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Product: Windows Vista (32 & 64-bit)
Company: Microsoft
See Pricing  Purchase at
Review By: Andre Da Costa

with Byron Hinson & Fernando Fhualpa contributing

Developer Technologies in Vista - Part 2

Table Of Contents
1: Introduction
2: Pricing & System Requirements
Setup & Installation
4: Initial Impressions
5: Windows Activation 2 & Daily Usage
6: Connectivity & Networking
7: Application Compatibility, Control Panel, & Security
8: Windows Defender
9: Windows Internet Explorer 7
10: Windows Calendar, Mail, Meeting Space

11: Multimedia & Media Center
12: Windows Photo Gallery
13: Windows DVD Maker
14: Gaming in Windows Vista
15: DirectX 10 & Open AL
16: Graphic Card Performance & Misc Gaming
17: Windows Media Player 11
18: Windows Sidebar
19: Advanced Features

20: Backup, System Restore & Recovery
21: Windows ReadyBoost
22: Diagnostics & Performance Tools
23: Help/Support, Themes
24: The Forgotten Children
25: Developer Technologies in Vista
26: Developer Technologies 2
27: Memory Performance
Conclusion & Online Resources

WCF (Windows Communication Foundation)

It is the name for the set of communication and messaging technologies for developing connected applications on Windows. WCF is a platform for building secure, reliable, transactional distributed applications based on web service standards. Enables to build connected applications independent of network topology and based on broadly-adopted XML web services protocols, thus fostering interoperability with other XML web services platforms. WPF will unify a broad array of distributed systems capabilities in a compose-able and extensible way, spanning transports, security systems, messaging patterns, encodings, network topologies and hosting models.

Windows Workflow Foundation (WWF)

Windows Workflow Foundation is the programming model, engine and tools for quickly building workflow enabled applications on Windows. It provides tasks, activities and process automation (state management, flexibility), allowing to use integrated transactions through the workflow. In another words, WWF abstracts the logic of a process in an additional component, which provides services and is responsible of managing the execution flow of a whole program. Thus it supports well defined mechanisms that can offer the appropriate state and the transparency of a real-world process. 

Windows CardSpace

A framework developed by Microsoft which securely stores digital identities of an individual, and provides a unified interface for choosing the identity for a particular transaction. Windows CardSpace is a central part of Microsoft's approach to create a unified, secure and interoperable identity layer for the Internet, or Identity Metasystem.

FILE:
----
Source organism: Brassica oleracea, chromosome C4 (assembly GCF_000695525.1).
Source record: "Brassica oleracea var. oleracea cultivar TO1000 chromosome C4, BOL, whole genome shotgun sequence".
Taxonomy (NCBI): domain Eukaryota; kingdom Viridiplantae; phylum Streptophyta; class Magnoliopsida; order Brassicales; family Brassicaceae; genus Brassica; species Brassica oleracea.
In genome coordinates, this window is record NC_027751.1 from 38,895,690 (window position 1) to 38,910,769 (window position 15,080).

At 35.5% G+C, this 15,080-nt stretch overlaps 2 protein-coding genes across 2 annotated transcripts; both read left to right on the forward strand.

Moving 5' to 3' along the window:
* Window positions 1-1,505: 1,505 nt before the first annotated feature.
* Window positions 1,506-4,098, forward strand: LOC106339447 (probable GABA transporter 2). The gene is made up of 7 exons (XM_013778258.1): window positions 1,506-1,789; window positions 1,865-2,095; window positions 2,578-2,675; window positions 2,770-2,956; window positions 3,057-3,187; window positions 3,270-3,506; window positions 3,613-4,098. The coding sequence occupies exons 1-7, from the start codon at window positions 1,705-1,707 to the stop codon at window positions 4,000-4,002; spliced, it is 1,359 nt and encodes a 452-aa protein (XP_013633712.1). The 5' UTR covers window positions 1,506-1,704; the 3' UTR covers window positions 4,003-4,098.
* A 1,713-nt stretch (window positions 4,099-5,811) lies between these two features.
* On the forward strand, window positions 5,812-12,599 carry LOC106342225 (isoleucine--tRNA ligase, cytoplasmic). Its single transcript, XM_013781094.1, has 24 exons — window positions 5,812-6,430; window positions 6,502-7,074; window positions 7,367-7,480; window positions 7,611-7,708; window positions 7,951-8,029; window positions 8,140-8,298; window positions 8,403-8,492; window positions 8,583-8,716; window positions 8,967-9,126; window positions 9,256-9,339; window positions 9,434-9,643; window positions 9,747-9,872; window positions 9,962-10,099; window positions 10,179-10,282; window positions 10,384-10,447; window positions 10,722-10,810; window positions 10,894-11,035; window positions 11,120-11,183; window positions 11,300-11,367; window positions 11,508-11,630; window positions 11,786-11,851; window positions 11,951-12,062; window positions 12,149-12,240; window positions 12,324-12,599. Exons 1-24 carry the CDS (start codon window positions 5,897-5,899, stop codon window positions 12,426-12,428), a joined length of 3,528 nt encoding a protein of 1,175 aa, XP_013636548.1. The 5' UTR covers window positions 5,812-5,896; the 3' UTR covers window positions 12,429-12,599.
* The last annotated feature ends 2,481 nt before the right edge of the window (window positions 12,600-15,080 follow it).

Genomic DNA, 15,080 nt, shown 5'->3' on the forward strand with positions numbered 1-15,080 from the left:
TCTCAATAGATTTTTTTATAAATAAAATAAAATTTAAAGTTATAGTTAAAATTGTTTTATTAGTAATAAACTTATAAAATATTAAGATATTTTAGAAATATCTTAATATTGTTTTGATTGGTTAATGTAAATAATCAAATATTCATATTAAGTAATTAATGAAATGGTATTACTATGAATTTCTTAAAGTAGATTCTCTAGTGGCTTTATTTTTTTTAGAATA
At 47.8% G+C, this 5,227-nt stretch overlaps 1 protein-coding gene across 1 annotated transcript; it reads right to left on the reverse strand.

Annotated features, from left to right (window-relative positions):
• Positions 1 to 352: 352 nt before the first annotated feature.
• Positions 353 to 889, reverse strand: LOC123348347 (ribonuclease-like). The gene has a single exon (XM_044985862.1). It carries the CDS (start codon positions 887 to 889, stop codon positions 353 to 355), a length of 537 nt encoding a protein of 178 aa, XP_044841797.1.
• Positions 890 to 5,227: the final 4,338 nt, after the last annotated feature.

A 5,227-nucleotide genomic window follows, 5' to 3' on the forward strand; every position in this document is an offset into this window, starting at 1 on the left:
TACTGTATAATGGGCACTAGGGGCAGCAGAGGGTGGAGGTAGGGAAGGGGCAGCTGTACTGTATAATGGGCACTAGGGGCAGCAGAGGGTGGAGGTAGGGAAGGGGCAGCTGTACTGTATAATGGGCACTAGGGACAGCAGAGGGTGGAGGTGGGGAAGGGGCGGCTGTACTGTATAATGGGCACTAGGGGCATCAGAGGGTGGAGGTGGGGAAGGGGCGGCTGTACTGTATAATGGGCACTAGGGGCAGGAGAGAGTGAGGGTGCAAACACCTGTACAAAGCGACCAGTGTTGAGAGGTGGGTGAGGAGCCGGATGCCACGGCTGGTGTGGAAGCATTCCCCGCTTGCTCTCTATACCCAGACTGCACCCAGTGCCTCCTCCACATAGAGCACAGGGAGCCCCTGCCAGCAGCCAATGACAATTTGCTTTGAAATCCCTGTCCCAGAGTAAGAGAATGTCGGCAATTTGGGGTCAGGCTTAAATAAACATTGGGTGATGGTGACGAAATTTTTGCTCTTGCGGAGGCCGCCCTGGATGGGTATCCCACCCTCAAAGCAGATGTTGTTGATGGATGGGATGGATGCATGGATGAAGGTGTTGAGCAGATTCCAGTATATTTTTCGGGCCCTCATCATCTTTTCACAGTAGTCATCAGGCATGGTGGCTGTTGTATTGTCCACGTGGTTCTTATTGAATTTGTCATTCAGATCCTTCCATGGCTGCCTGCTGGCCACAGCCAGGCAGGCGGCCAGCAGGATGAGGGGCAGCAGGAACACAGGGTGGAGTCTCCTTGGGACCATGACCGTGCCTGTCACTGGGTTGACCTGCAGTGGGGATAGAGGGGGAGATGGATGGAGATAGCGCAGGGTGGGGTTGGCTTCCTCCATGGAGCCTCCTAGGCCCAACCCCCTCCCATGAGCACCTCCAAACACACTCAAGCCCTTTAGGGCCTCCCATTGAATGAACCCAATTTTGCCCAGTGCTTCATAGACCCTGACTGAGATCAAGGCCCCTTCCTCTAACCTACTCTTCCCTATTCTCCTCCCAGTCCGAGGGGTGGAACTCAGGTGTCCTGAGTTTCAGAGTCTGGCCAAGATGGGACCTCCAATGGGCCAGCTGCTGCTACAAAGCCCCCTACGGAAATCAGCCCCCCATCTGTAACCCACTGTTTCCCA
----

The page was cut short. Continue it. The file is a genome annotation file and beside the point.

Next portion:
CardSpace enables users to provide their digital identities in a familiar, secure and easy way. In the physical world we use business cards, credit cards and membership cards. In the online virtual world, with CardSpace we use a variety of virtual cards to identify ourselves, each retrieving data from an identity provider. This new paradigm will free users from fighting with usernames and passwords, by enabling them to just choose an information card.

Although the .Net Framework 3.0 is the managed code programming model, Windows vista also features other managed interfaces such as Windows Power Shell, the new command-line shell. Power Shell differs from other shells such as Cmd.exe in that it does not process text. In its place, it processes .NET framework objects. For the unmanaged C/C++ developer there are also new APIs, approximately 7125 spanned in the areas of Application Quality, Data Servers, Search, File System, Diagnostic Tools, Gaming, IE 7 Protected Mode, Installation and Update, Manageability, Media, Mobile, Secure Applications, Shell, System Internals, Tablet, Web Services Infrastructure (used by IIS 7), Collaboration, Networking (communication, management, protocols and security) and new visuals. These new APIs are the groundwork for Windows Vista Fundamentals technologies such as: 

User Account Control: Which increases security and manageability by enabling applications to run without administrator privileges.  This helps reduce the impact of malware, unintentional application defects, and unapproved system changes.

File and registry virtualization: Which enable many applications to automatically work on Windows Vista with standard user privileges.

Administrator Approval Mode: Which allows users with Administrator accounts to run most applications with limited privileges, only elevating when necessary to perform specific administrative tasks.

IE 7 protected mode: Which uses Windows Vista’s Mandatory Integrity Control infrastructure to run with low-rights. By running in a context with even fewer rights than a normal user, the risk of exploitation via malicious web sites is reduced even further.  By running at the low integrity level, IE will not be able to modify any of the user’s data or the Windows binaries on the machine.  Any files that are written will also be marked with the low integrity level, so downloaded apps in turn run at low integrity, adding an extra layer of security.

Windows Activation Service (WAS): Which provides a central broker that can take incoming network requests and route them to the appropriate service or application, reducing the need for developers to write custom NT services to manage their own service activation.  Having fewer services running with high local system privileges reduces the potential attack surface of the system.  WAS also provides process health monitoring and failure recycling for a more robust system.  Built-in support of poison queues for receiving messages that cannot be processed makes building fault-tolerant systems easier.

 « Developer Technologies in Vista Memory Performance »


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